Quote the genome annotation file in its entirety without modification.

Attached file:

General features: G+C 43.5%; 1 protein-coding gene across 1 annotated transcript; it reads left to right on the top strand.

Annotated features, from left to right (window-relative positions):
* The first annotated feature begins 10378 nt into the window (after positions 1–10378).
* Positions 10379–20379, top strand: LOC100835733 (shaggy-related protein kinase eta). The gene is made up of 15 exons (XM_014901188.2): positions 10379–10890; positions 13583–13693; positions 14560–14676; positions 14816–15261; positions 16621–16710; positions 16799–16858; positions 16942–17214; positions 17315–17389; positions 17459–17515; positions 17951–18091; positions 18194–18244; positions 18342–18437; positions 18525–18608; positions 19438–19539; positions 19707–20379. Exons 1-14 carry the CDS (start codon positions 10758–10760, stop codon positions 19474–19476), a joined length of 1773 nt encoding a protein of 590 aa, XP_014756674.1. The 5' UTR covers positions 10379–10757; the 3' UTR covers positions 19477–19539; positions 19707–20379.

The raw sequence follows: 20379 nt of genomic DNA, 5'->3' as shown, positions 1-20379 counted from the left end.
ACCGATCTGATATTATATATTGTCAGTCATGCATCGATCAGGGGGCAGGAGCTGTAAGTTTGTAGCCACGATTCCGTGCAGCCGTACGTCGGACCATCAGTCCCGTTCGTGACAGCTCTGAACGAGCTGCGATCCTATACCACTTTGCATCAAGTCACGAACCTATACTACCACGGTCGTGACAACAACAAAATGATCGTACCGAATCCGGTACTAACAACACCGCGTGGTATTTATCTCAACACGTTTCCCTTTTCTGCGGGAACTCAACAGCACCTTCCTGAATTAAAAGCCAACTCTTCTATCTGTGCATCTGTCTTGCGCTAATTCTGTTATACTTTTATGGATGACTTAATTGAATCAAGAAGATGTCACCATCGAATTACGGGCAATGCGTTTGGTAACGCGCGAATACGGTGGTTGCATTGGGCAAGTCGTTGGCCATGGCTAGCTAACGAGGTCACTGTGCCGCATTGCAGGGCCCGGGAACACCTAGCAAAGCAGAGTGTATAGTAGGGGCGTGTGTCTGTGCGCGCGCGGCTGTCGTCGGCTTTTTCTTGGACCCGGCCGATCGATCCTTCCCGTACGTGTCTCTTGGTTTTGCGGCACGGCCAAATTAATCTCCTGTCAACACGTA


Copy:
General features: G+C 43.5%; 1 protein-coding gene across 1 annotated transcript; it reads left to right on the top strand.

Annotated features, from left to right (window-relative positions):
* The first annotated feature begins 10378 nt into the window (after positions 1–10378).
* Positions 10379–20379, top strand: LOC100835733 (shaggy-related protein kinase eta). The gene is made up of 15 exons (XM_014901188.2): positions 10379–10890; positions 13583–13693; positions 14560–14676; positions 14816–15261; positions 16621–16710; positions 16799–16858; positions 16942–17214; positions 17315–17389; positions 17459–17515; positions 17951–18091; positions 18194–18244; positions 18342–18437; positions 18525–18608; positions 19438–19539; positions 19707–20379. Exons 1-14 carry the CDS (start codon positions 10758–10760, stop codon positions 19474–19476), a joined length of 1773 nt encoding a protein of 590 aa, XP_014756674.1. The 5' UTR covers positions 10379–10757; the 3' UTR covers positions 19477–19539; positions 19707–20379.

The raw sequence follows: 20379 nt of genomic DNA, 5'->3' as shown, positions 1-20379 counted from the left end.
ACCGATCTGATATTATATATTGTCAGTCATGCATCGATCAGGGGGCAGGAGCTGTAAGTTTGTAGCCACGATTCCGTGCAGCCGTACGTCGGACCATCAGTCCCGTTCGTGACAGCTCTGAACGAGCTGCGATCCTATACCACTTTGCATCAAGTCACGAACCTATACTACCACGGTCGTGACAACAACAAAATGATCGTACCGAATCCGGTACTAACAACACCGCGTGGTATTTATCTCAACACGTTTCCCTTTTCTGCGGGAACTCAACAGCACCTTCCTGAATTAAAAGCCAACTCTTCTATCTGTGCATCTGTCTTGCGCTAATTCTGTTATACTTTTATGGATGACTTAATTGAATCAAGAAGATGTCACCATCGAATTACGGGCAATGCGTTTGGTAACGCGCGAATACGGTGGTTGCATTGGGCAAGTCGTTGGCCATGGCTAGCTAACGAGGTCACTGTGCCGCATTGCAGGGCCCGGGAACACCTAGCAAAGCAGAGTGTATAGTAGGGGCGTGTGTCTGTGCGCGCGCGGCTGTCGTCGGCTTTTTCTTGGACCCGGCCGATCGATCCTTCCCGTACGTGTCTCTTGGTTTTGCGGCACGGCCAAATTAATCTCCTGTCAACACGTA